Women Presidents of the General Assembly: An Uneven Past

Article excerpt

WHEN SHEIKHA HAYA RASHED AL KHALIFA of Bahrain was appointed President of the sixty-first session of the UN General Assembly, she became only the third woman to occupy the prestigious post (see UN Chronicle Interview on page 10). The other two--Vijaya Lakshmi Pandit of India, who presided over the eighth session in 1953, and Angie Elisabeth Brooks of Liberia, over the twenty-fourth session in 1969--each had to chair during uncertain times for the United Nations. An examination of their pasts offers a telling portrait of how far the world Organization has gone in the last half century and how much further it has to go in promoting gender equality.


Although these two women may have come from very different backgrounds, there are striking similarities. Both came from developing countries with close ties to the English-speaking world. India was one of the first countries to gain independence from its European colonizer during the tumultuous post-Second World War period, becoming a sovereign State in 1947. Liberia, founded in 1847 by former slaves from the United States, was the first independent African republic. Both countries have a long history of women's empowerment.

When Indira Gandhi, a niece of Mrs. Pandit, was appointed Prime Minister of India in 1965, she became one of the first Heads of Government for an Asian country, continuing the tradition of Sri Lanka's Sirimavo R. D. Bandaranaike, who became the first woman Prime Minister in 1960. Similarly, Ellen Johnson-Sirleaf became the first female leader of an African nation when she won the 2005 Liberian presidential elections. Mrs. Pandit and Ms. Brooks were trailblazers in women's rights in their respective countries, laying precedent for future generations of empowered women in the civil and governmental services.

The General Assembly President, while not nearly as much of a public figure as the UN Secretary-General, occupies a significantly different leadership role. Sheikha Haya may have to preside over a transforming Assembly--one that in recent years has been increasingly vociferous in asking for a bigger say on how to reform the United Nations. After her appointment, her first and most pressing task when the sixty-first Assembly session opens in September is to help preside over the election of the next Secretary-General. Seen at times simply as a "rubber stamp" on ratifying Security Council decisions, the General Assembly has stressed recently the need to play a bigger and more active role in the UN decision-making process.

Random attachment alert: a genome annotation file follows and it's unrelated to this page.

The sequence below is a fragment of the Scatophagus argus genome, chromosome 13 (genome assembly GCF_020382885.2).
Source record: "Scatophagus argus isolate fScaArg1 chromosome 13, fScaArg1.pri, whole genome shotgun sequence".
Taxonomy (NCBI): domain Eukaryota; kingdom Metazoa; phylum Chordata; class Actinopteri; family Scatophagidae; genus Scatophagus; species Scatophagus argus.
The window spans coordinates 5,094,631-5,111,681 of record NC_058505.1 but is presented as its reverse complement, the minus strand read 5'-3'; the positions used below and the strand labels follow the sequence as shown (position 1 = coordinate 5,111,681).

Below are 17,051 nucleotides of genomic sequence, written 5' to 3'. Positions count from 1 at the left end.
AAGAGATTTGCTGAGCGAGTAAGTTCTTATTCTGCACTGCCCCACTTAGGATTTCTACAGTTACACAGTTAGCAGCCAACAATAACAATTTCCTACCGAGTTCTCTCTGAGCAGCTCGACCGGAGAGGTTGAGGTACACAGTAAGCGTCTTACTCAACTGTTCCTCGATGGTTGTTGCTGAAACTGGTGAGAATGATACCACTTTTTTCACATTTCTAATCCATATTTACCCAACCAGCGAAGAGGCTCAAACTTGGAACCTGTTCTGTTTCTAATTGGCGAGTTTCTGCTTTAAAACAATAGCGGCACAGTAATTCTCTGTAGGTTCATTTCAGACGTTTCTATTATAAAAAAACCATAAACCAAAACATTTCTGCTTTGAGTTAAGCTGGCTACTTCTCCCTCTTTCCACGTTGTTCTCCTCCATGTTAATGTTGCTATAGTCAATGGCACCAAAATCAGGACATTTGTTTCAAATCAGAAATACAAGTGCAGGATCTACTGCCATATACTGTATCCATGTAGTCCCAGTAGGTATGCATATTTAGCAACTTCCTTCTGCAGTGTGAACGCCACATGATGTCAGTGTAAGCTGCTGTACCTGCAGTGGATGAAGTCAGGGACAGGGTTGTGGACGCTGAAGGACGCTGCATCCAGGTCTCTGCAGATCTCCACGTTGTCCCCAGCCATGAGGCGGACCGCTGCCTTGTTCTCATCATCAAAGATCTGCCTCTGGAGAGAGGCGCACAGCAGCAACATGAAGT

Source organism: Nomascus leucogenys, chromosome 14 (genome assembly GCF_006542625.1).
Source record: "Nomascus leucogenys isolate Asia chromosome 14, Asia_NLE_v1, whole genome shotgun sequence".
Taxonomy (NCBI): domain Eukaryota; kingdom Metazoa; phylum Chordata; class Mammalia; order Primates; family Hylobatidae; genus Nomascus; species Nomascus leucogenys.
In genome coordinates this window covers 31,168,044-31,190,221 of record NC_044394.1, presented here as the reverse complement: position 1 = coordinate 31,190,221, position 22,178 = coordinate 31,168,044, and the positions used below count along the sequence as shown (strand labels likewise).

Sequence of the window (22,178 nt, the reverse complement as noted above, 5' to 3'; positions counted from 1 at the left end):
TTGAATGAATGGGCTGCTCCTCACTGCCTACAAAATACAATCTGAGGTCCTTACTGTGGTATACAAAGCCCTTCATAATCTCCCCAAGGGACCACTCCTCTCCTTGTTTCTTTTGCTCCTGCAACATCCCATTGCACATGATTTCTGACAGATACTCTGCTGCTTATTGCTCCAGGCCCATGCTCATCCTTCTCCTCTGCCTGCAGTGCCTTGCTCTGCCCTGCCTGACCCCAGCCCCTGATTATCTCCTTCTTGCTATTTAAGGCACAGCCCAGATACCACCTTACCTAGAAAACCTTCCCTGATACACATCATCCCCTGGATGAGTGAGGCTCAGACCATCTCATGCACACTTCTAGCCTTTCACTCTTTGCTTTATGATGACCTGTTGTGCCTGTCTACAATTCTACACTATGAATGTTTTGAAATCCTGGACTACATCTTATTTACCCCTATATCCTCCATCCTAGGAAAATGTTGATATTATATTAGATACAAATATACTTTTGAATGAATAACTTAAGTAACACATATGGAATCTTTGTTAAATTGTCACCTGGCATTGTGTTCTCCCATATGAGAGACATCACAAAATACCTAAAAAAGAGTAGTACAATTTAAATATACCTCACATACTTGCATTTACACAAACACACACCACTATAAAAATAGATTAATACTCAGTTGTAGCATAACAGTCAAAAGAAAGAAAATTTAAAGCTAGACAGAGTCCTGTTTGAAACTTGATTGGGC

While many, including Secretary-General Kofi Annan, have applauded Sheikha Haya's appointment, hoping that she will propel forward a period of heightened visibility for women in the United Nations, one must understand the past to be able to help create a brighter future. Thus, the personal voyages of Mrs. Pandit and Ms. Brooks, two unique luminaries in UN diplomacy, is of utmost importance in comprehending the vital contribution of women to the Organization. As Eleanor Roosevelt stated in the 1946 declaration on the participation of women in the work of the United Nations--"[women must] recognize that the goal of full participation in the life and responsibilities of their countries and of the world community is a common objective"--and nowhere is that more important than in the United Nations.

Feminine Figure for Decolonization

Vijaya Lakshmi Pandit, the younger sister of India's first Prime Minister Jawaharlal Nehru, grew up in a family steeped in politics and firmly engaged in the struggle for independence. The second UN Secretary-General, U Thant, summed up her lifelong achievements: "This civilized and worldly woman, who achieved so many 'firsts'--first woman cabinet minister, first woman ambassador, first woman to head a United Nations delegation--also became the first woman to preside the United Nations General Assembly". Prior to her work with the United Nations, Mrs. …